Despite having served up her homestyle dishes in four different restaurants in Seattle, Tacoma and Burien, Talya Miller doesn’t call herself a chef, because she was never formally trained. She considers herself “necessity-trained.”
Growing up, she assisted in the kitchen as her mother whipped up dishes for family and neighborhood friends who dropped by the house using whatever ingredients were available.
“You had to be able to make something out of nothing,” Miller said. “Because if you came over [my mother] wasn’t gonna let you be there hungry.”
Later, as a foster parent overseeing 11 kids and keeping alive the tradition of never letting a house guest go hungry, she grew used to cooking for large groups of people.
Now, along with her eldest daughter, LaShon Lewis, she is the co-owner of The Comfort Zone, a soul-food restaurant operating out of The Royal Esquire Club building in Columbia City. The mother-daughter team serve up soul-food staples that include fried catfish, shrimp and grits, oxtails with rice, greens and hush puppies.
“I’ve always had to cook for a lot of people,” Miller said. “It’s still people who just come over to eat. If I’m cooking, they’re eating whatever I’m cooking. So that’s what it was about — hospitality and comfort, and that’s why it’s called The Comfort Zone, because everybody says it’s so comfortable, it feels like home.”
The room at the The Royal Esquire Club where Miller and Lewis serve up their dishes looks more like a jazz club (because it essentially is) than a home, but the service is warm and friendly and the food tastes like home.
After the warm welcome and personal check-ins from Lewis, who was working as the server when I ate there, and a bellyful of perfectly fried catfish and creamy mac n’ cheese, you’ll find yourself full, happy and reluctant to leave, swaying in your chair as Marvin Gaye serenades you from the overhead speakers.
I ordered the catfish ($16), which comes with two sides (I chose greens and mac ‘n’ cheese), the oxtails with rice ($18), black-eyed pea dip ($6) and hush puppies ($6).
The catfish: The catfish is perfect. Perfect, I tell you! The skin is crispy and tastes almost like the skin on fried chicken that’s so good you tear it off first and just eat the skin. Inside, the catfish flesh was juicy, soft, light and fell easily into little slices.
Oxtails with rice: The meat practically melted off the bone at the lightest touch of the fork and soaked in the flavorful broth. It’s the kind of warm dish that makes you close your eyes and lean back in your chair after every bite so you can spend some time with the flavors.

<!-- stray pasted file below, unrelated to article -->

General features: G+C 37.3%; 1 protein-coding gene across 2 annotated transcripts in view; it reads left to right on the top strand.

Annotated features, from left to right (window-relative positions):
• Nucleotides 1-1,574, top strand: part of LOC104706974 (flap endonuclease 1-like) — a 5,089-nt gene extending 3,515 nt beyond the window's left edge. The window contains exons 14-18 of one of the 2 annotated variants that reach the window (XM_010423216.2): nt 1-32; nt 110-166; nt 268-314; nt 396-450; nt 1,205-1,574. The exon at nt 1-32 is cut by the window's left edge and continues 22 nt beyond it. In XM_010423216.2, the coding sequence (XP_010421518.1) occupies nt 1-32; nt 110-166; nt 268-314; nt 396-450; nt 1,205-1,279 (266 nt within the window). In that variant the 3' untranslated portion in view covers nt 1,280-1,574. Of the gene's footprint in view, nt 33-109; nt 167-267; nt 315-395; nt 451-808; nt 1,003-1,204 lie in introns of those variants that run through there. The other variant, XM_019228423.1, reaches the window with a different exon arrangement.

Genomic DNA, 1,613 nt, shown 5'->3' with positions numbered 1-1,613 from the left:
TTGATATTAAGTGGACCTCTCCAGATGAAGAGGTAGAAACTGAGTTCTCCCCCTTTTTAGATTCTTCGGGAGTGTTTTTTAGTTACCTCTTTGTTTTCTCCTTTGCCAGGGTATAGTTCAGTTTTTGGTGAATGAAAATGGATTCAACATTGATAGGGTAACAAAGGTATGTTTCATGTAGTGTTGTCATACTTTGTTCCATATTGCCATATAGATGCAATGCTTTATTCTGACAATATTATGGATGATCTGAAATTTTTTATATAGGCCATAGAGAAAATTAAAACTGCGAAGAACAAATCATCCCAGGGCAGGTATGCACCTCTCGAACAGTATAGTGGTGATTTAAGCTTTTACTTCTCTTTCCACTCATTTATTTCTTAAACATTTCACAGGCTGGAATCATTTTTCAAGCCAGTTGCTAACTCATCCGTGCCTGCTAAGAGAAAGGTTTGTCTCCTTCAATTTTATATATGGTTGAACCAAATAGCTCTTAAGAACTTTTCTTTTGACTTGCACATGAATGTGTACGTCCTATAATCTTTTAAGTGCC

The supporting cast
Black-eyed pea dip: It was thick with a cream-cheese-like consistency, and the green onions and cheddar shredded on top gave it the flavor of refried bean dip. It’s tasty, but if you’re a black-eyed pea fan like me and prefer to really taste the peas, dig in underneath the toppings. Hard and dry, the bread served with the dip left something to be desired, however. At home I tried some leftover dip with unsalted blue corn chips and found it much more satisfying.
The greens: I’ve often been disappointed by the greens I’ve eaten outside of my family’s kitchen. For me, they are often too loose and watery, the greens texture usually too chewy or practically indistinguishable from water. Happily, the greens at The Comfort Zone were just like the greens I grew up on — earthy and seasoned, and the leaves packed more tightly together. It might not be everyone’s style, but it’s mine, and it was a happy surprise.
Better luck next time
Pecan pie: I’m not big on dessert, but decided to get the pecan pie, because a soul-food dinner just doesn’t seem complete without dessert (technically this was a lunch, but I was getting paid to eat so … pie.) The pecan pie was too heavy on the gooey for my liking and the pecans were too soft, so I abandoned it and was easily consoled by an extra spoonful from the collection of savory, cheesy, creamy happiness still spread on the table.
The verdict: Go for a taste of home
The meals at The Comfort Zone are served on plastic plates and Tupperware that reminded me of the plates my aunties would urge me to load up and take home after a holiday dinner or cookout.
After I ate my fill, I felt so at home that I instinctively requested aluminum foil to take my plate home, and Lewis laughed.
“I’ll get you a to-go box. I know it looks like a cookout,” she said, before wandering off and returning with a box and an assortment of lids for the Tupperware containers.
The Comfort Zone really is aptly named. Despite the club environment of the Royal Esquire, the atmosphere created by the warm service and the food that tastes like it came out of your mother’s kitchen makes you feel right at home.
When I asked about the sorcery that must’ve gone into crafting that perfect catfish and greens that tasted just like my grandmother’s, Lewis furtively leaned in to give me one tantalizing detail of the secret catfish recipe (they began to cut the cornmeal with flour after an aunt said cornmeal batter hurt her mouth). Then she smiled and shrugged: “We’re greedy. We love to eat, so we love to cook.”
The Comfort Zone
Soul food; Tuesday-Friday noon-8 p.m., Saturday 3-8 p.m., closed Sunday and Monday; 5016 Rainier Ave S., Seattle; 206-246-2800, thecomfortzonesoulfood.com